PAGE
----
British economy statistics

British economy statistics

To gain a greater understanding of the concepts involved, click on unique colors under the color heading on the right hand side of the chart to better differentiate between the four states or regions. Angus Maddison’s research shows clearly that the economic growth of the four leading world economies was in no way lineal. The four moving points on the graph represent the economies of China, Western Europe, the former URSS and the United States. Following on from his The World Economy: a Millennial Perspective, published by the OECD in 2001, Angus Maddison offers a rare british economy statistics into the history and political influence of national accounts and national accounting.

This approach is particularly interesting for developing countries which often lack the expertise or data to produce good national accounts and are thus deprived of a vital policy-making tool. For OECD countries, it is a reminder that policies need to be grounded in the reality of verifiable economic data if they are to succeed. For more information about the author and his books on world economy please see: www. This publication is available from the OECD Online Bookshop.

DCMS sectors contribution to the economy up by 3. The UK’s booming creative industries made a record contribution to the economy in 2016, new statistics show. 92bn, according to the figures published today by the Department for Digital, Media, Culture and Sport. 85bn in 2015 and it is growing at twice the rate of the economy. The sector now makes up more than five per cent of the UK economy’s GVA. Much of the increase has been driven by a boom in the computer services sub-sector. While this includes video games, it also covers wider digital industries.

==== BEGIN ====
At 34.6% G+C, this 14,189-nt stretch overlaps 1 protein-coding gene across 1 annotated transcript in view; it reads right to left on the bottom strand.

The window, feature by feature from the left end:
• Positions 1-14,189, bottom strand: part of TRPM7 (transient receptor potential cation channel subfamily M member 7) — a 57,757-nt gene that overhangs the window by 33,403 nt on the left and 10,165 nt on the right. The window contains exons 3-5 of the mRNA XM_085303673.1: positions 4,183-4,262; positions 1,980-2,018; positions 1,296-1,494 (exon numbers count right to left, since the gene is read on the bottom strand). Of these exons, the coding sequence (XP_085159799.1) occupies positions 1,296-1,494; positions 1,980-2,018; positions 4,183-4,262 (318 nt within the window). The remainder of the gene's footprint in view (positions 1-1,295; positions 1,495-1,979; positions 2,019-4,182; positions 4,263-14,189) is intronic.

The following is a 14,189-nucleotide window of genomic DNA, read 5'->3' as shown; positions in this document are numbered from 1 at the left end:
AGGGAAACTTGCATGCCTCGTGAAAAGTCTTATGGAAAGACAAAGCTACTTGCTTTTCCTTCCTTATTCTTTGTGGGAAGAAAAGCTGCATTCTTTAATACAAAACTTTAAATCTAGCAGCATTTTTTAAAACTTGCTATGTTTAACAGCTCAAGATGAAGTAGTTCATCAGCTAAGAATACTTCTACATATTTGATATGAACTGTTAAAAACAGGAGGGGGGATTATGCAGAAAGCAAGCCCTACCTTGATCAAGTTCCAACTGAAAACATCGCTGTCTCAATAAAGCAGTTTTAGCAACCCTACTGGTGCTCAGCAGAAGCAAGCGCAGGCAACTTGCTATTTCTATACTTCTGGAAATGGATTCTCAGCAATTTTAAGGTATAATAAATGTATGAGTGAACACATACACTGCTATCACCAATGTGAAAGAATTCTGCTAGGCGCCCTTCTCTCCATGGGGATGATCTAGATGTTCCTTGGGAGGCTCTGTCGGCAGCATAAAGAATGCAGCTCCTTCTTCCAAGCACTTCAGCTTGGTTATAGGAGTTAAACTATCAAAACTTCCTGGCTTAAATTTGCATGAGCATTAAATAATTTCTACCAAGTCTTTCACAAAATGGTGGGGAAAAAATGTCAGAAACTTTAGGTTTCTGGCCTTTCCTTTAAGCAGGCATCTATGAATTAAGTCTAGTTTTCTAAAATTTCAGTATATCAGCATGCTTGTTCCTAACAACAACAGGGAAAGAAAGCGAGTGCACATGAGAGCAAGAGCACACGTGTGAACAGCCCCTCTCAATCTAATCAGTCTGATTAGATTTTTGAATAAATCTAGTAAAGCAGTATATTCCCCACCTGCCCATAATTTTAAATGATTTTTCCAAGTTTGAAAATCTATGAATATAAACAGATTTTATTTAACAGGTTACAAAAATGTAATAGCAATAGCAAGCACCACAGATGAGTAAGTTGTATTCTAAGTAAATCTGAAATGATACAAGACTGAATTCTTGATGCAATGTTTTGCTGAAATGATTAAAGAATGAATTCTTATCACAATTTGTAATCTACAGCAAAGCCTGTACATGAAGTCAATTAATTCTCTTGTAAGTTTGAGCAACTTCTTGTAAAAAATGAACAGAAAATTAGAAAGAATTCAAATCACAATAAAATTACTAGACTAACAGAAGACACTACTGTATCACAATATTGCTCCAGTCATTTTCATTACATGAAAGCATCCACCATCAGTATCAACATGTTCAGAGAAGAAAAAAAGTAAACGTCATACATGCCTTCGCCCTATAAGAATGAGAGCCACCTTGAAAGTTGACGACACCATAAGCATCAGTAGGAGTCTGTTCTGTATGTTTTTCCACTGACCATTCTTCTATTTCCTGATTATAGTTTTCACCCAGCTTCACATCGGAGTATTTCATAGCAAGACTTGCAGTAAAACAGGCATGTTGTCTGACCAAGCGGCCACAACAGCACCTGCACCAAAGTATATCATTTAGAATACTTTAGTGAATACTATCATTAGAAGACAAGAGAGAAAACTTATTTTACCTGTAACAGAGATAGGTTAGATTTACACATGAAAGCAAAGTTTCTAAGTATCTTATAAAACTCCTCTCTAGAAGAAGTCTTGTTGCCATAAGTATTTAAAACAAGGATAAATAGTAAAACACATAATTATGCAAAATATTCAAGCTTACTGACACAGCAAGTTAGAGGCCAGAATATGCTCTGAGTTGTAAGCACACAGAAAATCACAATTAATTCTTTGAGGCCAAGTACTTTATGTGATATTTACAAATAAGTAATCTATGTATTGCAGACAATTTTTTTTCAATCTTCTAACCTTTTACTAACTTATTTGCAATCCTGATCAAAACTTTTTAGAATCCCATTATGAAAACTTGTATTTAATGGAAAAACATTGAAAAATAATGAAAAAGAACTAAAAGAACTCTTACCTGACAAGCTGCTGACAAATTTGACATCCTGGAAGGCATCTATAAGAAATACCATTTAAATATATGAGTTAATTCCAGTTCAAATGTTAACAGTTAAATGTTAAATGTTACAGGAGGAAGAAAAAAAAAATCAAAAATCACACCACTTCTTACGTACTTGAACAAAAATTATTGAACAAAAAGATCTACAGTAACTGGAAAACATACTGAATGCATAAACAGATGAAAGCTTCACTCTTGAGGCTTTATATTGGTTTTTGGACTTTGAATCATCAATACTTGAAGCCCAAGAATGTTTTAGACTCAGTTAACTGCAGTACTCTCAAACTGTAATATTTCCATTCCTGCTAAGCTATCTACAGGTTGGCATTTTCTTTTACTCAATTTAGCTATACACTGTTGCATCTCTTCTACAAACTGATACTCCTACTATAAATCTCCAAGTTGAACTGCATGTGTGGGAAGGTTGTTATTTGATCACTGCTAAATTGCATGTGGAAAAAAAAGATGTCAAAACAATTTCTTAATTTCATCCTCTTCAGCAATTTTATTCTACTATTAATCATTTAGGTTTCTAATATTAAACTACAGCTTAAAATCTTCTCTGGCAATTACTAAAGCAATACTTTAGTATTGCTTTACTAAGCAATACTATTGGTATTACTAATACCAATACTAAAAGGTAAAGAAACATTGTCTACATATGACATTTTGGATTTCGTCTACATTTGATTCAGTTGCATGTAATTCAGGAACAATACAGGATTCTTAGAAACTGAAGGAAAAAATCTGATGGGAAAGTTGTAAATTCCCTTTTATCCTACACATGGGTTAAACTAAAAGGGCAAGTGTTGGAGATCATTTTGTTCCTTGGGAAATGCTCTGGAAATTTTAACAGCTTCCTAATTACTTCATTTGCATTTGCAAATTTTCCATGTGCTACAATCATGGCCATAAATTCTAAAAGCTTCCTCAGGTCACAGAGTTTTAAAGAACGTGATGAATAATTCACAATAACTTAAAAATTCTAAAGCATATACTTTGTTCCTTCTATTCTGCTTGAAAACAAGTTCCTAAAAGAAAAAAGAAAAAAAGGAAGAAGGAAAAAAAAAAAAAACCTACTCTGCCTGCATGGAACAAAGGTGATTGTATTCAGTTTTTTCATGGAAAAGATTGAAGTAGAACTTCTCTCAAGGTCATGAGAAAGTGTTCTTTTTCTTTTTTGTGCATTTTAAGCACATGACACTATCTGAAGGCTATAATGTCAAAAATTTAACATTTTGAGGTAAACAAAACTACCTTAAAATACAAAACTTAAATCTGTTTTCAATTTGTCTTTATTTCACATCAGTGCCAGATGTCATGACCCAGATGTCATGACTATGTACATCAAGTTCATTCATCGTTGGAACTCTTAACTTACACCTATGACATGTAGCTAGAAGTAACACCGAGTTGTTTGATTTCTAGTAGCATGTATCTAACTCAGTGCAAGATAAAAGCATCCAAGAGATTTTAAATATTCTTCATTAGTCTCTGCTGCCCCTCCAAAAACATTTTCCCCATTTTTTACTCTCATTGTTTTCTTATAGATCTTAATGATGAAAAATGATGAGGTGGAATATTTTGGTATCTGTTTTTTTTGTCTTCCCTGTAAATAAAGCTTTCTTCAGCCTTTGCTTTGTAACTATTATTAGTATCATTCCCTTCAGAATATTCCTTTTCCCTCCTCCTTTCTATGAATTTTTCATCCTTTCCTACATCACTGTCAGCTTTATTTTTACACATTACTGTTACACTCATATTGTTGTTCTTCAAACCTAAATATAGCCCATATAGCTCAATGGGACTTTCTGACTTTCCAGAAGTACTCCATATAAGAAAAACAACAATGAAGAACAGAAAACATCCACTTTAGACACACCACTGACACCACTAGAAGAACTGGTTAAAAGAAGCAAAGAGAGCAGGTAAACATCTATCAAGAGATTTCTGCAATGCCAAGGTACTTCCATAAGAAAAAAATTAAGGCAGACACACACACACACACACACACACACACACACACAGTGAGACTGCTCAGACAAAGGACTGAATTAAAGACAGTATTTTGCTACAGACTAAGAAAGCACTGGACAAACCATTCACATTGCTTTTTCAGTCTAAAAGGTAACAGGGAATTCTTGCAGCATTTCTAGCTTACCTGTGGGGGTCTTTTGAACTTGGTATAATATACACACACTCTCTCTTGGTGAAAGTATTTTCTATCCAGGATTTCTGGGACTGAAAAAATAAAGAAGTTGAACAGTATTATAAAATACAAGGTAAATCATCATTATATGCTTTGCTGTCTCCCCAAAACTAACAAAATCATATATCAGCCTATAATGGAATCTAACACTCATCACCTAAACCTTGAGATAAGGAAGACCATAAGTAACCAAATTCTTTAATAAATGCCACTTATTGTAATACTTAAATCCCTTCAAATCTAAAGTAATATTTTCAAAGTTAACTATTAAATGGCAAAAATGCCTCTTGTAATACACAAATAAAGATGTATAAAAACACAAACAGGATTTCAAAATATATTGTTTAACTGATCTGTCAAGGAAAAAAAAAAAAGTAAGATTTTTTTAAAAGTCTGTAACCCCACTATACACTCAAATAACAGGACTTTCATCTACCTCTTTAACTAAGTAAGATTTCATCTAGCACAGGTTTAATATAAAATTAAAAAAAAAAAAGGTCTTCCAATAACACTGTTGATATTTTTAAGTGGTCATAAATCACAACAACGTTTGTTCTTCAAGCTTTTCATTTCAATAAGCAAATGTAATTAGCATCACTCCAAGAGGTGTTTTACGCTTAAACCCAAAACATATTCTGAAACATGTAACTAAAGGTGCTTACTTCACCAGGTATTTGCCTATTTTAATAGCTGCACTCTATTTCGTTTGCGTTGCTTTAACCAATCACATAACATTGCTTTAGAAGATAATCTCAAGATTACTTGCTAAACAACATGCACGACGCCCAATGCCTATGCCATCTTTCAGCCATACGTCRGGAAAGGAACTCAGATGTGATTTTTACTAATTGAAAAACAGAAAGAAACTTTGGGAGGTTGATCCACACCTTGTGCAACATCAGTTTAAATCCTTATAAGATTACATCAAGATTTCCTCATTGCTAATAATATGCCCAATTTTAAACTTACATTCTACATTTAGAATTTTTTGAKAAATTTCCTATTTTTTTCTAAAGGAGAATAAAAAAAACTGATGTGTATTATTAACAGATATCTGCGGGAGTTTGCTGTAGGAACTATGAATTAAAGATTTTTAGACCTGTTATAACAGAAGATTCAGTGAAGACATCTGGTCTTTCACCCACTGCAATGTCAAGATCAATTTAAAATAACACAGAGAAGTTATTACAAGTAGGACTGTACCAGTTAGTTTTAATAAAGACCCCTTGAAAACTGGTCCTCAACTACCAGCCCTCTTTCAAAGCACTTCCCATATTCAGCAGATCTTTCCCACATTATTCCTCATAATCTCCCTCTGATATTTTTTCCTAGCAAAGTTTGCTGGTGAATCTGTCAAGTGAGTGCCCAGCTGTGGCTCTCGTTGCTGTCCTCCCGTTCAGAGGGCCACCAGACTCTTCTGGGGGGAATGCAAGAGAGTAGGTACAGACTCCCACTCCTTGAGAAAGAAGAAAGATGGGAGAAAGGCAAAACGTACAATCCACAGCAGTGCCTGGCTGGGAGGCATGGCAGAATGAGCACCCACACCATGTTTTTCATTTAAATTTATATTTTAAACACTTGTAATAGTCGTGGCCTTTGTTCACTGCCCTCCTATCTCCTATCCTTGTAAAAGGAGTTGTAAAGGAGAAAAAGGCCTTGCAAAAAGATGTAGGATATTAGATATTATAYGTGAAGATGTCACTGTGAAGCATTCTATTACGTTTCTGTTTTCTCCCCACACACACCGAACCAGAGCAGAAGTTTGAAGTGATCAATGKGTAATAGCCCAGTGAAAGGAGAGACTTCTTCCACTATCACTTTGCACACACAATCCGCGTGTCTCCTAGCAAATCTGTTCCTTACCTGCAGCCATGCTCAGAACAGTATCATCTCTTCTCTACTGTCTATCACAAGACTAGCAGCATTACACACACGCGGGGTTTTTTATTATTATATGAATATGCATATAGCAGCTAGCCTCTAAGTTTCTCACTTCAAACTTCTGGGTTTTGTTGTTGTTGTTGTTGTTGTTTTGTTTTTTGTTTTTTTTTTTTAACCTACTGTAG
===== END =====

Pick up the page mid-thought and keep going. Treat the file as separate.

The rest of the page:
5 billion in 2016, up 3. 6 per cent year-on-year and up 29 per cent since 2010. DCMS sectors now account for 14. 2 per cent of the UK’s GVA. Britain’s creative industries play an essential role shaping how we are seen around the world but as these new statistics show they are also a vital part of the economy.

The sector is now one of our fastest growing industries and continues to outperform the wider UK economy. This is a testament to the talent and drive of its workforce and we are working closely with them to make sure this fantastic success continues. I am delighted to see the sectors my Department supports contributing so positively to people’s lives and helping strengthen the economy, as we work to build a Britain fit for the future. The Government continues to back the creative industries sector.

5 billion since the scheme was introduced in 2013. 1 billion of inward investment in the film industry last year as a result of tax relief. The government’s UK Games Fund, which helps video game companies grow with grants to support new projects and talent, has just been extended until 2020. 80 million Creative Industries Clusters Programme competition which will boost innovation in the sector by part-funding research partnerships between universities and industry. Sport’s value to the UK economy has also increased by 4.

9 per cent year-on-year and by 28. 9 billion, although this does not include the sports broadcasting rights or sports advertising markets. The UK’s world leading digital sector has seen its contribution to the UK economy increase by 5. 8 per cent between 2015 and 2016, and by 23. The Government recognises the value of the UK’s digital sector. Two weeks ago the Prime Minister and Chancellor hosted a tech roundtable and reception at Downing Street and earlier this year the Government published its Digital Strategy to help make the UK the best place in the world to start and grow a digital business. 33m from the Industrial Strategy Challenge Fund.

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